There is no certainty about what this land use would be if it wasn't for hunting. If it was returned to farming, the incentives for conservation would undoubtedly decline.
There's also a good argument that hunting has the lightest footprint. While privately owned hunting areas may be empty of people, most professional hunting outfits have small camps, limited staff and few overheads other than equipment and licenses. Any local training is confined to trackers and a camp chef. Apart from the animals they hunt, their footprint on the land is light.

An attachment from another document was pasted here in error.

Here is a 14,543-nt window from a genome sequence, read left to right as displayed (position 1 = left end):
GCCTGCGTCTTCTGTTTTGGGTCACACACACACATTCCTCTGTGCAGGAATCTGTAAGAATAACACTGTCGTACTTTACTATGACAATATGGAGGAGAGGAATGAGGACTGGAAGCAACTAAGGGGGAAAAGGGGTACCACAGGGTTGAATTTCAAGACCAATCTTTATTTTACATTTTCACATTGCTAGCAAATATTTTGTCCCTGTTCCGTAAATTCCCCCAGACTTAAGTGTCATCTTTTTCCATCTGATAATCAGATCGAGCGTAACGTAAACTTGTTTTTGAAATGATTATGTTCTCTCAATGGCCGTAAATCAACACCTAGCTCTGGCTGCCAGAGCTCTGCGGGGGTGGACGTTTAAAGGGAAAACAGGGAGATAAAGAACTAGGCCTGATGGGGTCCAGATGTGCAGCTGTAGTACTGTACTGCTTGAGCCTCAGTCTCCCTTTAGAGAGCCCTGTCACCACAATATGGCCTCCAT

Tourism outfits, on the other hand, build extensive facilities of largely indigenous material, train staff in a variety of skills and maintain areas for photo safaris. With roads and constant vehicle access, however, their footprint is much heavier.
Associated Private Nature Reserves, which border the Kruger National Park and organize hunts of animals that wander into their unfenced lands, generally use this revenue for conservation. Critics, however, have asked why they require hunting revenue for this purpose, given the considerable profits they make from tourism, and query whether hunting simply supplements elitist lifestyles.